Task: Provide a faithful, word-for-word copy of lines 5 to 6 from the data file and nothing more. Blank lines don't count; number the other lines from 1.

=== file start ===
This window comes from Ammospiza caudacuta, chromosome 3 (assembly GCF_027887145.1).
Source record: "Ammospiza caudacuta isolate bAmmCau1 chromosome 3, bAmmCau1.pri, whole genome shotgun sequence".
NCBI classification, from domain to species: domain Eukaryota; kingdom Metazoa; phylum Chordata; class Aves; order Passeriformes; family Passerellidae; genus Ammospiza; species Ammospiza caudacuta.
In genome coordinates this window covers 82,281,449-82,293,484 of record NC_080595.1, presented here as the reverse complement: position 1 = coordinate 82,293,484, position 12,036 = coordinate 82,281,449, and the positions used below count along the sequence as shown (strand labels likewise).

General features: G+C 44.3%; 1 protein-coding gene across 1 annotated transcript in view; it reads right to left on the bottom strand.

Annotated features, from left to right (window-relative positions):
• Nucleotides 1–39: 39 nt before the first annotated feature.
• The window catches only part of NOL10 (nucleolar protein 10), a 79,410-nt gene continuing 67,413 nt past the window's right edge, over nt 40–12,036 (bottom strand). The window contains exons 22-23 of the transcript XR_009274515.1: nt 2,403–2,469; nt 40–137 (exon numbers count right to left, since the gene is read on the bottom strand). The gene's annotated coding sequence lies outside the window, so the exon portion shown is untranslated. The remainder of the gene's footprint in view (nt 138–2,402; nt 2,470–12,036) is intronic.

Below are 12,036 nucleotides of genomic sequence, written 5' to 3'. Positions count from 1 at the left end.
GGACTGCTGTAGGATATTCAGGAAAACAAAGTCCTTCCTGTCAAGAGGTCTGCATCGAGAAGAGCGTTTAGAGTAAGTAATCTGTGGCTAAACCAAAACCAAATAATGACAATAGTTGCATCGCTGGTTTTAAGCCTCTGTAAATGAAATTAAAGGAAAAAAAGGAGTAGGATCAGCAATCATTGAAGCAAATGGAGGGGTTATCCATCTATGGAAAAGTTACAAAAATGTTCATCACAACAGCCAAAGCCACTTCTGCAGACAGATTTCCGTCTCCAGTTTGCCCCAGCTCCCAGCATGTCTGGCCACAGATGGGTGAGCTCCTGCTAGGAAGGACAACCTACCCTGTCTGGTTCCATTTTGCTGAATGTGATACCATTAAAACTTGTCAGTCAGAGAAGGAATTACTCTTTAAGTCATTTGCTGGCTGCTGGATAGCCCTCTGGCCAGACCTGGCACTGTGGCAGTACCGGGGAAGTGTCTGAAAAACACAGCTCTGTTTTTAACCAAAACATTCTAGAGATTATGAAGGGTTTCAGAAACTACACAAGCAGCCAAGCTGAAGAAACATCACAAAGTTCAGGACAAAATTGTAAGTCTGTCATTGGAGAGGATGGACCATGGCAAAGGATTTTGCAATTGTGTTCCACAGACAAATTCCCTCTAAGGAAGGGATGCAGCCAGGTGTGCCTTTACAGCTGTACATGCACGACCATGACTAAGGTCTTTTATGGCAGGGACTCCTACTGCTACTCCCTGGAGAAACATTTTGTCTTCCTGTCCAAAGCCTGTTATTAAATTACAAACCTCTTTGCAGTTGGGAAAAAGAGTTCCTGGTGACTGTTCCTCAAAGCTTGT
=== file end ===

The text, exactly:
General features: G+C 44.3%; 1 protein-coding gene across 1 annotated transcript in view; it reads right to left on the bottom strand.

Annotated features, from left to right (window-relative positions):